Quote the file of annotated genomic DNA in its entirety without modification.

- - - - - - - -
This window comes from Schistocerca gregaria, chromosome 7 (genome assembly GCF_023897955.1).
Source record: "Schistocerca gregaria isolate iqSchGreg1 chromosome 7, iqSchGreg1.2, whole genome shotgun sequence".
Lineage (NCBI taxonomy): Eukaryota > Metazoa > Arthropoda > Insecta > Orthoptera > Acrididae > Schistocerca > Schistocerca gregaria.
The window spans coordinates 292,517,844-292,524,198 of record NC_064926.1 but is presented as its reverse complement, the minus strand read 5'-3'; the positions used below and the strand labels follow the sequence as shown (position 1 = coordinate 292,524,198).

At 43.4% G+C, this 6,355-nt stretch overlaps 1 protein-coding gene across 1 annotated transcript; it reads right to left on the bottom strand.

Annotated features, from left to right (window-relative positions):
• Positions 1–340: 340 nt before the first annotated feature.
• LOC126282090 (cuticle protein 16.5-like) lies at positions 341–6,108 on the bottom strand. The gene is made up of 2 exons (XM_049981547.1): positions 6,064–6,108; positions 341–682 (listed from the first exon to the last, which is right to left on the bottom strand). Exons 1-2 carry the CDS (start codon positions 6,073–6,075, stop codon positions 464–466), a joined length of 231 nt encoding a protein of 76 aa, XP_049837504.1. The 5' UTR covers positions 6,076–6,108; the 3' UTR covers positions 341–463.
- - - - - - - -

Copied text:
This window comes from Schistocerca gregaria, chromosome 7 (genome assembly GCF_023897955.1).
Source record: "Schistocerca gregaria isolate iqSchGreg1 chromosome 7, iqSchGreg1.2, whole genome shotgun sequence".
Lineage (NCBI taxonomy): Eukaryota > Metazoa > Arthropoda > Insecta > Orthoptera > Acrididae > Schistocerca > Schistocerca gregaria.
The window spans coordinates 292,517,844-292,524,198 of record NC_064926.1 but is presented as its reverse complement, the minus strand read 5'-3'; the positions used below and the strand labels follow the sequence as shown (position 1 = coordinate 292,524,198).

At 43.4% G+C, this 6,355-nt stretch overlaps 1 protein-coding gene across 1 annotated transcript; it reads right to left on the bottom strand.

Annotated features, from left to right (window-relative positions):
• Positions 1–340: 340 nt before the first annotated feature.
• LOC126282090 (cuticle protein 16.5-like) lies at positions 341–6,108 on the bottom strand. The gene is made up of 2 exons (XM_049981547.1): positions 6,064–6,108; positions 341–682 (listed from the first exon to the last, which is right to left on the bottom strand). Exons 1-2 carry the CDS (start codon positions 6,073–6,075, stop codon positions 464–466), a joined length of 231 nt encoding a protein of 76 aa, XP_049837504.1. The 5' UTR covers positions 6,076–6,108; the 3' UTR covers positions 341–463.